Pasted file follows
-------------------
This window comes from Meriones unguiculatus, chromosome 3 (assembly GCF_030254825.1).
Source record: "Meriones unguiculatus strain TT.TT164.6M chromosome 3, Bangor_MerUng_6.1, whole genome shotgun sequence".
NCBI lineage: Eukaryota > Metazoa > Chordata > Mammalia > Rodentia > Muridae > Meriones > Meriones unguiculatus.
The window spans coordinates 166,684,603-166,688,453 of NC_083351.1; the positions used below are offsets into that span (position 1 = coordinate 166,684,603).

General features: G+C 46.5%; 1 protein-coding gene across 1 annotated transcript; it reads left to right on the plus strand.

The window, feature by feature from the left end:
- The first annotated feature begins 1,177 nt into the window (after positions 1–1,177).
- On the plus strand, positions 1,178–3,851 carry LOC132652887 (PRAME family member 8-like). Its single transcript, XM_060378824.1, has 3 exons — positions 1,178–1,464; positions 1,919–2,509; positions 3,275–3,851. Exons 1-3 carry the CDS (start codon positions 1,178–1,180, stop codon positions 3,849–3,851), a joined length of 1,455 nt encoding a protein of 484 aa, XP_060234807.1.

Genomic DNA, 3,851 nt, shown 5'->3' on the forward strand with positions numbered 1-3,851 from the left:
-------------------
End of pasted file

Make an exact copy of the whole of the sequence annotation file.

This window comes from Meriones unguiculatus, chromosome 3 (assembly GCF_030254825.1).
Source record: "Meriones unguiculatus strain TT.TT164.6M chromosome 3, Bangor_MerUng_6.1, whole genome shotgun sequence".
NCBI lineage: Eukaryota > Metazoa > Chordata > Mammalia > Rodentia > Muridae > Meriones > Meriones unguiculatus.
The window spans coordinates 166,684,603-166,688,453 of NC_083351.1; the positions used below are offsets into that span (position 1 = coordinate 166,684,603).

General features: G+C 46.5%; 1 protein-coding gene across 1 annotated transcript; it reads left to right on the plus strand.

The window, feature by feature from the left end:
- The first annotated feature begins 1,177 nt into the window (after positions 1–1,177).
- On the plus strand, positions 1,178–3,851 carry LOC132652887 (PRAME family member 8-like). Its single transcript, XM_060378824.1, has 3 exons — positions 1,178–1,464; positions 1,919–2,509; positions 3,275–3,851. Exons 1-3 carry the CDS (start codon positions 1,178–1,180, stop codon positions 3,849–3,851), a joined length of 1,455 nt encoding a protein of 484 aa, XP_060234807.1.

Genomic DNA, 3,851 nt, shown 5'->3' on the forward strand with positions numbered 1-3,851 from the left: